Television has a very strong and positive role to play -- to educate, create awareness and motivate people. It helps to build a more informed society. It has a very strong impact on that section of people who hold opinion, for example, the middle class and urban people. If there is an impact, the question that comes next is how much the programme content can fulfill their demands and desires.

In a study on satellite TV channels' impact on viewers by Rahman and Ullah4 a few years back, it has been observed that audience who enjoy satellite channels, most often use English and Hindi words in their language; they also like to follow the fashion and lifestyle portrayed in the TV programmes. At the same time, the invasion of foreign culture has a great impact on the local culture. A sense of awareness and responsibility to accept or avoid exotic culture could be developed among the audience. The audience should understand the new genre of culture introduced by ourselves as well as foreign channels.

Professional journalist bodies are now polarised into the line of the two mainstream political parties. The worst thing that has happened to the freedom of press is this division among the journalists' union. This has given the owners as well as the government a golden opportunity to dictate terms. In the profession, the immediate casualty of this division is the job security of the working journalists. It is obvious, when one is not secure about her/his job, she cannot express her/his opinion freely and fairly.

With the advancement of technology, the print medium is competing with the electronic media and often it indulges in an uneven race. Electronic media engages our audience with mostly entertainment and some news while the print medium serves news and a bit of entertainment. Most of the media try to fill up time by supplying entertainment in a deviated and unhealthy form. It seems media is degenerating our youth and distorting facts and overlooking objectivity in coverage as well as over-emphasising entertainment that imitates the West and ignoring ground realities of a developing nation. The trend in political participation among the young people is not very positive and the media failed to make headway to encourage them to generate interest of leadership values. Politics of the nation has not been able to engage our meritorious youth to be attracted in it. Can the media move beyond its wheel of operation based on politics and profit and serve the public instead?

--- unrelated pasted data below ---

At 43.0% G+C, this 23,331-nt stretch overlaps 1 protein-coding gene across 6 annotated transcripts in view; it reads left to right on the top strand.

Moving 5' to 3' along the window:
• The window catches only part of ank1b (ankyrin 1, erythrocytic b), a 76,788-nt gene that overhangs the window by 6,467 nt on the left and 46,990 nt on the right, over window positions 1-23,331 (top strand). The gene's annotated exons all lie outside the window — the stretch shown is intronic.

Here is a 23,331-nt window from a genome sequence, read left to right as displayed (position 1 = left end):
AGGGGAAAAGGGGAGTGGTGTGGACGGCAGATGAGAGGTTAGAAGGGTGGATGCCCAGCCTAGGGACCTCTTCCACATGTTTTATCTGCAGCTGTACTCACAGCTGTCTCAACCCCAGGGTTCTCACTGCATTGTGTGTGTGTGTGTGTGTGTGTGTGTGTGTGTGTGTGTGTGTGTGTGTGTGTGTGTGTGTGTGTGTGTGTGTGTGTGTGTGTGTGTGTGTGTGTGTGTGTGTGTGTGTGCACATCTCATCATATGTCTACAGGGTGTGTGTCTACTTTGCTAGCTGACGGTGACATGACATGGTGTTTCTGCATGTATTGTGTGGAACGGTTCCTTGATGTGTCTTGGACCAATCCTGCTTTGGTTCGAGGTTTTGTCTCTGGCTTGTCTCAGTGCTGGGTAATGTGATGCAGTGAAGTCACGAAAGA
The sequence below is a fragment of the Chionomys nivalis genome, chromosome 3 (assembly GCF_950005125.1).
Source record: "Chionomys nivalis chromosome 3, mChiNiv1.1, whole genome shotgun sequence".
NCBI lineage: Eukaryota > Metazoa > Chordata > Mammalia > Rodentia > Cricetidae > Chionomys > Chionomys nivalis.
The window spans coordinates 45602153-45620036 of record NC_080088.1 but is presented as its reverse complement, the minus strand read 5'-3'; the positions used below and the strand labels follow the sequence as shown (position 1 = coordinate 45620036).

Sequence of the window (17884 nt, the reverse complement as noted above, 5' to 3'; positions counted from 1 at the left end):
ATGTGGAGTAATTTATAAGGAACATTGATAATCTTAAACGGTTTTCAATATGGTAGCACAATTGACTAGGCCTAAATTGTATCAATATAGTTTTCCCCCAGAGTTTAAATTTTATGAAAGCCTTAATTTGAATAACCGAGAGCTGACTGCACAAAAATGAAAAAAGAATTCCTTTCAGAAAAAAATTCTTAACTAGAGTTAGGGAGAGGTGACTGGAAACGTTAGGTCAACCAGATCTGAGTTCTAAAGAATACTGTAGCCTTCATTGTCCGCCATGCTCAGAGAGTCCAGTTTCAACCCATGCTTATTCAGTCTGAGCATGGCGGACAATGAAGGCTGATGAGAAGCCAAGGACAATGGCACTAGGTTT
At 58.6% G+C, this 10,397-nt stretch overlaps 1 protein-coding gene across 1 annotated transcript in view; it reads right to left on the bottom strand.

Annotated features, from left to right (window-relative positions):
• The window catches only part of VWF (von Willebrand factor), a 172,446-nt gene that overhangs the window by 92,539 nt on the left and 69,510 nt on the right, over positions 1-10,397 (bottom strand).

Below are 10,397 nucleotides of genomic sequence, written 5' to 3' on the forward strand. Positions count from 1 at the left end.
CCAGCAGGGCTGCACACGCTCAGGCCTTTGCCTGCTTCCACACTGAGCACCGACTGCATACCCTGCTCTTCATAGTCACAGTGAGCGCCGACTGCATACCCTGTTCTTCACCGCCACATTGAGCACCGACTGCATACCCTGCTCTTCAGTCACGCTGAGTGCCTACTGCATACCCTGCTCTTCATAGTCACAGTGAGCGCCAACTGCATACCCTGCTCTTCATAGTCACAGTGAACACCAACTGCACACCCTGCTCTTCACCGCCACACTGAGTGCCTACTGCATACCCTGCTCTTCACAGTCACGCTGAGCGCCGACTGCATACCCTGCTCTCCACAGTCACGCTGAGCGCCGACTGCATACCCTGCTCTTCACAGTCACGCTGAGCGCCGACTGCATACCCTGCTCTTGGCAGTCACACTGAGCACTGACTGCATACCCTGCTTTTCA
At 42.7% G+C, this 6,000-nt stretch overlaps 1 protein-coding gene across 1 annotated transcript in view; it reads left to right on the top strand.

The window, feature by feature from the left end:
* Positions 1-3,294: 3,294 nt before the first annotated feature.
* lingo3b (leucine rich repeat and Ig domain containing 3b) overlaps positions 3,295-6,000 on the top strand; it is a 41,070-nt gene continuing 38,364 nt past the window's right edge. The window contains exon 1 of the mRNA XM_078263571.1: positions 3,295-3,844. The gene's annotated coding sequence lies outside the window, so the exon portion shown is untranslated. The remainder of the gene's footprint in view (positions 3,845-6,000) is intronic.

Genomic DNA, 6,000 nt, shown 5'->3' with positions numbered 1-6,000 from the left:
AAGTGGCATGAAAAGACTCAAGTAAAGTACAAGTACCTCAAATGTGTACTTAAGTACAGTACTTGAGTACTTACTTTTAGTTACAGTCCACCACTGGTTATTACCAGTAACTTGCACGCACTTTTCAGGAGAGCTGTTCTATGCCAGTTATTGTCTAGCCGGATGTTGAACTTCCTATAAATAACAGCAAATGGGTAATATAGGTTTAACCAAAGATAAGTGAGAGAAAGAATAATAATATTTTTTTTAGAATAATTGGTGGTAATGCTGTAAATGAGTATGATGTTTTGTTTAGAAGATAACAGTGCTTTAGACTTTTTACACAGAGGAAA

Rahman, M. Golam, "Politics, Power and Mass Media in Contemporary Bangladesh", Jonoporisore Gonomadhyom o onnanno Prosongo, (MMC Seminar Collection-2), Eds: Kamrul Hassan Monju and Zannatul Ferdous, Dhaka, Mass-line Media Centre, 2003, pp. 415-16.
The Daily Star, July 8, 2002, p.5.
The Daily Star, July 8, 2002, p.5.
Rahman, M. Golam and Mohammed Sahid Ullah,“Impact of Satellite TV on the Behavior of Urban Viewers in Bangladesh”, published in Social Science Review of the University of Dhaka, Vol.22, No. 2, December 2005, pp. 41-58.

Dr. M. Golam Rahman is Professor, Department of Mass Communication and Journalism, University of Dhaka.